Hollywood Golf Club abandoned its west end site and this site became the home of the new Norwood Country Club, which was incorporated in October of 1914. The new club leased the property from Hollywood, with James Lloyd executing the subleasing arrangement.The golf course later was redesigned by A.W. Tillinghast, and the clubhouse rebuilt by the noted clubhouse architect of the time, Clifford C. Wendehack after the original building was destroyed by fire in 1919.

There was considerable overlap in membership between the two clubs, Hollywood and Norwood, and Hollywood offered the Norwood members use of its clubhouse facilities while their new clubhouse was being built. Norwood failed in the mid-1930's because of the depression, the real estate eventually falling into the hands of Hollywood member Howard Strauss. He sold the property to the West Long Branch Lion's Club in 1953, and the by-then dilapidated clubhouse was restored to become the West Long Branch community center the following year.

From Hollywood Golf Club - The First Hundred Years

The following was provided by Mary Gibbons Showler who worked in the office of the club and met and later married John Showler.

Norwood country club consisted of an 18 hole golf course, two polo fields, tennis courts, golf shop and club house, which was in the English Tudor style. Polo matches were arranged with other clubs in the area such as Suneagles.

It was the most exclusive club in the area whose members included the Gimbels, the Guggenheims and the like.

As you entered the foyer, there was a large blue rug with the club seal. The office was on the right and the stairs to the ladies’ locker room was on the left. The locker room was done in salmon pink. Beyond the foyer was a huge room where members came and met. There still remains the massive fireplace on the left. Here too were large rugs with the club seal. The men’s' locker room was above the kitchen and there was also a barber, masseur, shoeshine boy and valet boys whom were dressed similar to bell hops in full uniform with matching caps. Above the dinning room, there was an apartment for the manager, the last one being a gentleman by the name of Schwartz.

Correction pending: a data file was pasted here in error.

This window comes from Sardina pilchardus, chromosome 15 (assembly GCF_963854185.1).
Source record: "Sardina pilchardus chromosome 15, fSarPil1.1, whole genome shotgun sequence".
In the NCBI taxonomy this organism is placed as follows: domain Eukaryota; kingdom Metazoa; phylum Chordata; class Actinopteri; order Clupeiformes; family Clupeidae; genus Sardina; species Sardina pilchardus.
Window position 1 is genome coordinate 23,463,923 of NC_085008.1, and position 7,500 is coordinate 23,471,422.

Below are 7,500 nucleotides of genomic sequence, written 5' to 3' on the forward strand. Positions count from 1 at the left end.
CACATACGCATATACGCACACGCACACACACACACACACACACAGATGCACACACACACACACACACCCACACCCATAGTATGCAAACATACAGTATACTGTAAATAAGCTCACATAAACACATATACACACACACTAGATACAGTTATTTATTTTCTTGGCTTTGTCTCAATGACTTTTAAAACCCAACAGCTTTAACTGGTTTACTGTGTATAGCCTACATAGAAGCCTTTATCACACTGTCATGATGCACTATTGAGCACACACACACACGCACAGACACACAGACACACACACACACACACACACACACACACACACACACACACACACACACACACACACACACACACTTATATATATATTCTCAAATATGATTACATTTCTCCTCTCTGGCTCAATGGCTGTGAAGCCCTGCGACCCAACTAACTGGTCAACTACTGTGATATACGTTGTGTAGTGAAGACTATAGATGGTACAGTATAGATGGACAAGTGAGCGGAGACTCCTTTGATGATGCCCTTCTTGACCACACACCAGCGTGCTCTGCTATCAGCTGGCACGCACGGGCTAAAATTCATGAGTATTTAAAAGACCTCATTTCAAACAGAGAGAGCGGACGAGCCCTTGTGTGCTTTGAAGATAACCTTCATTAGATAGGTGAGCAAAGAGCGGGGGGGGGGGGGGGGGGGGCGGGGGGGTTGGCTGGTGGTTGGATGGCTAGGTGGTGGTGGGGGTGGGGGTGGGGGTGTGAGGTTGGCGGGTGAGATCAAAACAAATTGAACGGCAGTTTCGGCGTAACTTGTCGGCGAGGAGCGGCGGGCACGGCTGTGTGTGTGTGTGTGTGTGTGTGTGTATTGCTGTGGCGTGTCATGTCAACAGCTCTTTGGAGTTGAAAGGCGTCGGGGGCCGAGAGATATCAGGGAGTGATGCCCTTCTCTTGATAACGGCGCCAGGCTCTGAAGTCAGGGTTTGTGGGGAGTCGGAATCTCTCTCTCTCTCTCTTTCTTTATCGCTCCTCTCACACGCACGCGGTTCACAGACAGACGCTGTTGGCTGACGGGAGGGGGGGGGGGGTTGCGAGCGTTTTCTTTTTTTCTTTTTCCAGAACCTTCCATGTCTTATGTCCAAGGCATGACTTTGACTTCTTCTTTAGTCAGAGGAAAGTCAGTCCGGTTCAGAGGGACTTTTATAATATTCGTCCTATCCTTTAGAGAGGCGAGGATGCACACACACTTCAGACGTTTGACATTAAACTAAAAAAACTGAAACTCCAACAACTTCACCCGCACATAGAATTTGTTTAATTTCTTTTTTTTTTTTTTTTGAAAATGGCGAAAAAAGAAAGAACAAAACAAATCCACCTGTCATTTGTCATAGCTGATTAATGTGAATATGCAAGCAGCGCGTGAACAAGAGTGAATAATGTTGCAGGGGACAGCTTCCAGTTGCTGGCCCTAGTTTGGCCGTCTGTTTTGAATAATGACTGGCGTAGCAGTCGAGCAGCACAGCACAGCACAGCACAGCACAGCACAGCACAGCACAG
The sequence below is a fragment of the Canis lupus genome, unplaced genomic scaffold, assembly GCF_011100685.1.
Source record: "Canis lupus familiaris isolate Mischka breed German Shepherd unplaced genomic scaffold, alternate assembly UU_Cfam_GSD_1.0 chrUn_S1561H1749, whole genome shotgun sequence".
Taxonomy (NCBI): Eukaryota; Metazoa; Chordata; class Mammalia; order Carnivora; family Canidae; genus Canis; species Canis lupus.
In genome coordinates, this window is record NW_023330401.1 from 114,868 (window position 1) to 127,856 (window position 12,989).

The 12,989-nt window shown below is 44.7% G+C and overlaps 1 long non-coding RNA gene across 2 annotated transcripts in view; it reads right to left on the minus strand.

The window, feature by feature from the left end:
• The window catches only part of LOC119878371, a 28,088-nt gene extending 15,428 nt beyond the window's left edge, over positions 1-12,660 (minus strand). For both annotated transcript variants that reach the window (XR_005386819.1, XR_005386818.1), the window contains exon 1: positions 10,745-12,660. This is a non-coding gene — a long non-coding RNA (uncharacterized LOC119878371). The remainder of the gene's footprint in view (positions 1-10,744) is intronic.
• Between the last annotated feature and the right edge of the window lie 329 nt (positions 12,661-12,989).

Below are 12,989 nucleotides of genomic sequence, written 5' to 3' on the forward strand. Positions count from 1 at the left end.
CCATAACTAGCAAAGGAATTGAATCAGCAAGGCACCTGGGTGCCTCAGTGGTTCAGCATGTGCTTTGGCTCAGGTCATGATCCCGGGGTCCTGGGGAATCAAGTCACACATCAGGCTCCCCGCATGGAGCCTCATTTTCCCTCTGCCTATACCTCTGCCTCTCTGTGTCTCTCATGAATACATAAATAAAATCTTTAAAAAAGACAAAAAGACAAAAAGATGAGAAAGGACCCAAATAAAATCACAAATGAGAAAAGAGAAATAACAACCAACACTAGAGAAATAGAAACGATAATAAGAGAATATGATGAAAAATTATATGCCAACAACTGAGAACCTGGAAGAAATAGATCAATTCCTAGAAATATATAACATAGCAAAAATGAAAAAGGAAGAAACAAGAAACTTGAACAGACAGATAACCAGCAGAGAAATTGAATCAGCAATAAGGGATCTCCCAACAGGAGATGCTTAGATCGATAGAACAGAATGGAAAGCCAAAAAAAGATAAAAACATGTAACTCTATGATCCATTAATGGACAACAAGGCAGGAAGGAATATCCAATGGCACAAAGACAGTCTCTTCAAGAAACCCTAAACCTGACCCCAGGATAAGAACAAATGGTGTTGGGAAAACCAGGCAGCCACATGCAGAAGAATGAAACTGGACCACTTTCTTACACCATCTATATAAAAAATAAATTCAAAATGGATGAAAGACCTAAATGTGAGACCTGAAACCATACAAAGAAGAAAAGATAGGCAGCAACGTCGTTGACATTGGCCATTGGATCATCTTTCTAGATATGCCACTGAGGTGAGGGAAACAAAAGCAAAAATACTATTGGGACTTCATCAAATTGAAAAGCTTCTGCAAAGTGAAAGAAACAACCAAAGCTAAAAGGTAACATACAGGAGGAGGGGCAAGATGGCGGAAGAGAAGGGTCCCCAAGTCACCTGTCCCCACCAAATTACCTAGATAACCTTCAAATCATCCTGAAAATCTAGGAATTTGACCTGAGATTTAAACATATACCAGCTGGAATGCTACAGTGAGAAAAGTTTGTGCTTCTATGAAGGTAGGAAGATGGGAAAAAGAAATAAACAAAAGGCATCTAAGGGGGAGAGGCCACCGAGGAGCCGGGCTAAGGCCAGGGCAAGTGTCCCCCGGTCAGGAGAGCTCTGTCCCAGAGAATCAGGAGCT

Off the dining room that was long and had many French doors, was a sunken garden. The members used this for parties and dances. They laid a wooden floor for these purposes and many famous bands of the era came to play such as Guy Lombardo, Lester Lanin and Dorsey.

The crash of 1929 hit the members of the club very hard because they had invested very heavily in the stock market. Eventually, the club went bankrupt. It lay dormant but part of it was finally resurrected as the Community Center. The Police Department and Library are both housed in the back. The polo fields and golf course now are all private homes and a senior citizen complex.

Although a part of the club remains, much has changed or has been torn down and renovated. The fireplace in the main room stands as a monument to remind all of a bygone era ñ the leisure lifestyle of the local rich and famous.


By Kathy Showler Elfner

Head Golf Pro - George L. Fotherham

Assistant Golf Pro - Johnny Showler